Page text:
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Foreign Direct Investment in Africa – Nigeria Pushes Kenya off the top spot

Investors from Silicon Valley to China have caught the African fintech bug. Lagos is attracting the lion’s share of investments after stealing Nairobi’s crown as leader of Africa’s tech revolution. Nigeria entices investors with the world’s seventh-biggest population. But there are many inefficient processes to improve and 95% of transactions are still in cash, entailing huge costs including the need for large bank branches to store the cash. Nearly 36% of adult Nigerians still do not have access to financial services. Nigeria has attracted more than $1bn in venture capital investment in the last 2 years.

In one week in November 2019 the inflow totaled $400m: Visa invested $200m in Interswitch, a group of investors led by Sequoia Capital China and SoftBank Ventures Asia invested $120m in OPay, and China’s Tassion invested $40m in PalmPay. This was a significant proportion of the total $1.2bn invested via venture capital tech in Africa in 2019. In October 2020, US and Ireland-based payments giant Stripe acquired Nigerian payments company Paystack for a reported $200m in cash and stock, giving an exit for earlier investors such as Visa and China’s Tencent.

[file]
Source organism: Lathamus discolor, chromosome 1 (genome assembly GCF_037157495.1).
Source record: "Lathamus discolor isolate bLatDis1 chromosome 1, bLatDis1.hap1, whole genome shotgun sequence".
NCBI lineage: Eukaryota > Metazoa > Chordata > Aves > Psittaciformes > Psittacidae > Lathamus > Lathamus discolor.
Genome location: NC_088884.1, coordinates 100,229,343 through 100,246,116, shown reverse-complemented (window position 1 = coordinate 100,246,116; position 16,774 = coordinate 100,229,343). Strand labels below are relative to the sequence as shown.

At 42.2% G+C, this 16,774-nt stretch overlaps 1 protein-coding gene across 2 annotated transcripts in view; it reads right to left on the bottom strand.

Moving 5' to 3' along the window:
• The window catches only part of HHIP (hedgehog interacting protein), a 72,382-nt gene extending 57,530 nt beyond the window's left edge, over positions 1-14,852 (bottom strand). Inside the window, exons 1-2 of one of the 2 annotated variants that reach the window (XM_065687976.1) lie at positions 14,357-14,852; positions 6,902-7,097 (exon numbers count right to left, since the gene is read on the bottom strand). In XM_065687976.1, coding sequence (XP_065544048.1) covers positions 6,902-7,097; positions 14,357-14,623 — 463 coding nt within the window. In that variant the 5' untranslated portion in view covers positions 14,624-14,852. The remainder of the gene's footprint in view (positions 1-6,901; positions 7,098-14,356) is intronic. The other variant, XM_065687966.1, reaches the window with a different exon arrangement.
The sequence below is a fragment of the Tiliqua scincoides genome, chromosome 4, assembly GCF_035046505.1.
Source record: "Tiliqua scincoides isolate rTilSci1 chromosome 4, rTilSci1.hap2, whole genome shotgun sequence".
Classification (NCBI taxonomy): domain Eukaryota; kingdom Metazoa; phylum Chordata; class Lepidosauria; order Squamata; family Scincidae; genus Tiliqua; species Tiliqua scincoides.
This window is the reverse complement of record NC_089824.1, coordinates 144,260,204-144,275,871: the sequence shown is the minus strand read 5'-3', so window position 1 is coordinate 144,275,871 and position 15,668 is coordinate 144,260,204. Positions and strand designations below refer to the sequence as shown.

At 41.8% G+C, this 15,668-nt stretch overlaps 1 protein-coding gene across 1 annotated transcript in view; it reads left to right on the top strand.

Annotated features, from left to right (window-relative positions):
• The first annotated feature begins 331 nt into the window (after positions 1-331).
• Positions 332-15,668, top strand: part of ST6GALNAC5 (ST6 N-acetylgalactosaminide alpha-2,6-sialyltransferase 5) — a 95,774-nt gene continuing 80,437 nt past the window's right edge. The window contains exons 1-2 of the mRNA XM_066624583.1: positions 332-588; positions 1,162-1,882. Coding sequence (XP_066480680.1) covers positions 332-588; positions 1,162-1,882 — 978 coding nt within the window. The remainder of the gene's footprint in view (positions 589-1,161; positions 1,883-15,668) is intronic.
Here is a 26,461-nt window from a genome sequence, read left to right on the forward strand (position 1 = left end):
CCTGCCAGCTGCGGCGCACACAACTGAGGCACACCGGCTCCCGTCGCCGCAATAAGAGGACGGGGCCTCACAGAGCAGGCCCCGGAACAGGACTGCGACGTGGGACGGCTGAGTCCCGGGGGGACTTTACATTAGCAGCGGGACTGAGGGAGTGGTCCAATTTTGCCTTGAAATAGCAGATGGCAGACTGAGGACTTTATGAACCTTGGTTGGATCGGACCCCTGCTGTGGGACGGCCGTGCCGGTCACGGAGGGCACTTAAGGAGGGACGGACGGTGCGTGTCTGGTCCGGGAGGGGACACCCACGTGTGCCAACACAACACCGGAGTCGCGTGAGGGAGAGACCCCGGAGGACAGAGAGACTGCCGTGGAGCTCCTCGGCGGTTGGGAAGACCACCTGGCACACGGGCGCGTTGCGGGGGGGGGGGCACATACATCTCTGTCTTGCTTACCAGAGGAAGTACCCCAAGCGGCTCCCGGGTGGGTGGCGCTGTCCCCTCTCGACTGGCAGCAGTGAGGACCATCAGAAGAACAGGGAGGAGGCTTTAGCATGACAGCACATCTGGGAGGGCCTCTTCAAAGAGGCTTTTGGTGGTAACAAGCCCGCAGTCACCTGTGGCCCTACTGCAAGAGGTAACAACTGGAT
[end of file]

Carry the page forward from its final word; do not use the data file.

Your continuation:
Meanwhile, for women in tech Africa’s female startup founders are among the most underfunded and over-mentored groups of entrepreneurs.  But they are also driving some of the most exciting and important changes on the continent.

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Dikonketso

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